These sentiments reflect a shift in perceived gender roles. The proportion of those who felt that “ideally, the mother should take care of her children full-time” fell from 40% in 2016 to 24% in 2021 for single respondents, and from 56% in 2016 to 40% in 2021 for married respondents.
However, married women continued to do more at home compared to their husbands, primarily in the area of child-related care. On average, women spent about 6 hours on a normal weekday on childcare, and 10 hours on weekends. In contrast, men reported an average of 3.6 hours on weekdays and 7.7 hours on weekends. In general, women were less satisfied with the division of domestic labour compared to their male counterparts, with 59% of women saying they were happy with the division, compared to 72% of men.
Paternity leave encourages more shared parental responsibility. 97% of married respondents agreed that paternity leave allowed fathers to play a bigger role in their newborn’s life (Annex B, Table 6). Most (77%) married respondents felt that paternity leave would make/had made it easier for them to have children.
- Many agree that flexible work arrangements make it easier for couples to start a family and have more children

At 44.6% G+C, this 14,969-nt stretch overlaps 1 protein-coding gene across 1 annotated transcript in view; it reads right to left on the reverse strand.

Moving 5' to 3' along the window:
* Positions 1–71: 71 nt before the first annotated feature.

Both men and women prefer flexible work arrangements (FWAs), and this was especially important for those with young children (0-6 years). A large majority of married respondents agreed that the availability of FWAs would make/had made it easier for them to start a family (90%) and have more children (81%).
FWAs also help companies to attract talent and foster stronger employee commitment. 92% of married respondents agreed that they were more likely to join an organisation that provided FWAs, while 94% agreed that they were more likely to stay in such an organisation (Annex B, Table 7).
- Significant proportion of single respondents have never dated before, and are not proactive in dating
Of the single respondents surveyed, 50% were not currently dating. 38% of those who were not currently dating had never dated before (Annex B, Chart 8).
Among those not currently dating, top reasons cited were having a limited social circle (58%), not having many opportunities to meet potential partners (57%), and their preference to leave dating to chance (48%) Annex B, Chart 9.
- Growth in acceptance and use of online dating methods
The use of dating websites and apps have become more prevalent. Among single respondents who were dating, 29% met their partner through online channels, a significant increase from 2016 (13%) and 2012 (7%) (Annex B, Chart 10).
Around 58% were comfortable with meeting a partner through online dating websites or apps, compared to 43% in 2016, and 19% in 2012. That said, single respondents were still most comfortable meeting potential partners through more organic and face-to-face settings, including through social/recreational activities (90%), friends (88%), or through colleagues (82%) (Annex B, Chart 11).